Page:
The Crime Victims Reparation Program is administered by the Arkansas Office of the Attorney General. Victims can receive help with medical bills, rehabilitation costs, dental expenses and other expenses they may incur as a result of a crime. For more information contact the Office of the Attorney General, Arkansas Crime Victims Reparations Program at 1-501-682-1020 or 1-800-448-3014. See A.C.A. §§ 16-90-701 et seq.
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13. SENTENCING CHANGES
2013 Changes to the Seriousness Reference Table
The new seriousness rankings have been incorporated in the Seriousness Reference Table section of this manual. You may also find information concerning sentencing guidelines at http://www.arkansas.gov/asc/.
Please see the insert entitled "New Acts from the 89th General Assembly, 2013" for a list and brief description of criminal legislation of interest that was enacted in the 2013 Legislative Session.
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14. MORE SENTENCING INFORMATION
Arkansas Sentencing Commission Training
The Commission is required to conduct annual training regarding the sentencing guidelines, pursuant to A.C.A. § 16-90-802(d)(10). Additional trainings cover a variety of topics, including but not limited to, how to complete court forms, the sealing of records, legal ethics for criminal attorneys, and segments relating to the Department of Community Correction, the Department of Correction, and the Arkansas Parole Board. Notification of training schedules will be published as they become available.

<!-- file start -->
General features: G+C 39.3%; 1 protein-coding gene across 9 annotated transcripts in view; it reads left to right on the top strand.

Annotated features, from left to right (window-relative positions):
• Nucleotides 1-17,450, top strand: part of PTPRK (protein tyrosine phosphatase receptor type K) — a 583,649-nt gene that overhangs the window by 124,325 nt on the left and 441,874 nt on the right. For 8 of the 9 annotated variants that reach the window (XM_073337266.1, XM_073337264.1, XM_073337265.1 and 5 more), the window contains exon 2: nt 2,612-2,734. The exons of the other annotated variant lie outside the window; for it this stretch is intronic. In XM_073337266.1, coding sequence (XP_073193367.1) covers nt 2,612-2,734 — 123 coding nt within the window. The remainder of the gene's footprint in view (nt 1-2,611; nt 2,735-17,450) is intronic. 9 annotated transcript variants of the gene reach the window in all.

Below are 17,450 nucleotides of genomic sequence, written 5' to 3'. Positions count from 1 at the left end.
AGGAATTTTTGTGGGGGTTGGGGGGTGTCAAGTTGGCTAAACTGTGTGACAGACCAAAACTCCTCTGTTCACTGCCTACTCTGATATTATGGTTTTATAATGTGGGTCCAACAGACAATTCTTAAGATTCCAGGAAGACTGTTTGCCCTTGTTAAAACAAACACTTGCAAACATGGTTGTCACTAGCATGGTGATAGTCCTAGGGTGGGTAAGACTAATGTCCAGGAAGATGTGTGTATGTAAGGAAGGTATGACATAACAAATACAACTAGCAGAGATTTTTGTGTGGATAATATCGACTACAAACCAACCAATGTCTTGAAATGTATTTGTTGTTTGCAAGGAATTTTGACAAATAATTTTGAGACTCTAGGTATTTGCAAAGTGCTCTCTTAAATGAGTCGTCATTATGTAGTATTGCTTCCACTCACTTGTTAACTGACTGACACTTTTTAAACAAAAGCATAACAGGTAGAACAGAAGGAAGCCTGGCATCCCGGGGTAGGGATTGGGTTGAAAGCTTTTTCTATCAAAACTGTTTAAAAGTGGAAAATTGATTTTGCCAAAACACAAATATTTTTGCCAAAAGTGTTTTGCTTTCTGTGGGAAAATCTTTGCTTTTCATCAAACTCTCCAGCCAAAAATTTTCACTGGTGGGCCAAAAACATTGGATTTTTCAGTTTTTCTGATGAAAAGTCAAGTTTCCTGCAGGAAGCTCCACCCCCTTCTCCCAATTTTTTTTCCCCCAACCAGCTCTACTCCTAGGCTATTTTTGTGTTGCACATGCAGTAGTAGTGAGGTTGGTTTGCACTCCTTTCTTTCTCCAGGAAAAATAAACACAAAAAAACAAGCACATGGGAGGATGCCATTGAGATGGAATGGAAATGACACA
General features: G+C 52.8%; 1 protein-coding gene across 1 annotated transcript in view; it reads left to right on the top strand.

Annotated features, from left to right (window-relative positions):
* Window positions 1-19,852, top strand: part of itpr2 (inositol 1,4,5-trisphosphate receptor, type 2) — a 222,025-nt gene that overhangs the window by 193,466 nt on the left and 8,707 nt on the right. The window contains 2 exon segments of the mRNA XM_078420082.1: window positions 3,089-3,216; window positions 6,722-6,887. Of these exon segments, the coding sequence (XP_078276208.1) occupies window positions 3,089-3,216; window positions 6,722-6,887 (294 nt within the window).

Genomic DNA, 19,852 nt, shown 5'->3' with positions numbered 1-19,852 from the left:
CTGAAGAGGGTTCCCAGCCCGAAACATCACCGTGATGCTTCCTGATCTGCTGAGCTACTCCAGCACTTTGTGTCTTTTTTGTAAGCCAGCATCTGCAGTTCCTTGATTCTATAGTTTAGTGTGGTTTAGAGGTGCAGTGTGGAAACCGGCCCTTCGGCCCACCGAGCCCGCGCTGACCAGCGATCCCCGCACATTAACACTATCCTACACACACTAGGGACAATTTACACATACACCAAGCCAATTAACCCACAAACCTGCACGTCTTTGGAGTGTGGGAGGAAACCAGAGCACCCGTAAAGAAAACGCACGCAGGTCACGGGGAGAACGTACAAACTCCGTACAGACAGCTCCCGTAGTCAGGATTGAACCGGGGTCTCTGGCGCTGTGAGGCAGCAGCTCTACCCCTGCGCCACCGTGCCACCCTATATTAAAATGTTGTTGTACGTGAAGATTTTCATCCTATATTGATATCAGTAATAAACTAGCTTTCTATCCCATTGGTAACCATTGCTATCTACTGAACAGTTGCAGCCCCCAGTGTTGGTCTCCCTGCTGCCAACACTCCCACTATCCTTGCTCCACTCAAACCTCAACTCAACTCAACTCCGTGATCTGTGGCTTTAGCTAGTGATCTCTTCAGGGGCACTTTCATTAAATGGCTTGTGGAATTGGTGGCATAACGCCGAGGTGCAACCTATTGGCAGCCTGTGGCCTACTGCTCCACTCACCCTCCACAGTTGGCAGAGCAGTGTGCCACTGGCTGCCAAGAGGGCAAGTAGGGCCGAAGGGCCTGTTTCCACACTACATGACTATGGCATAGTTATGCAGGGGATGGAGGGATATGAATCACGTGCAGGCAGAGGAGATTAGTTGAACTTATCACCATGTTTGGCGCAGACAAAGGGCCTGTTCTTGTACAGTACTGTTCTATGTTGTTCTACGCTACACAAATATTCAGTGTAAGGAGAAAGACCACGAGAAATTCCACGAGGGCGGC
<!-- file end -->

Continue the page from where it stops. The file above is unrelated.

Arkansas Sentencing Commission Annual Reports
Act 570 of 2011 required the Commission to produce annual reports regarding compliance with sentencing guidelines, including the application of voluntary presumptive standards, and departures from the standards. The report shall include data collected from each county, and a county-by-county and statewide accounting of sentences to ADC and DCC, the average sentence length for sentences by offense type and severity level, and the percentage of sentences that are an upward departure from the sentencing guidelines. For sentences that are an upward departure from the sentencing guidelines, the report must include the average number of months above the recommended sentence. See A.C.A. § 16-90-802(d)(9).
Contact us at 1-501-682-5001 or visit our website at www.arkansas.gov/asc.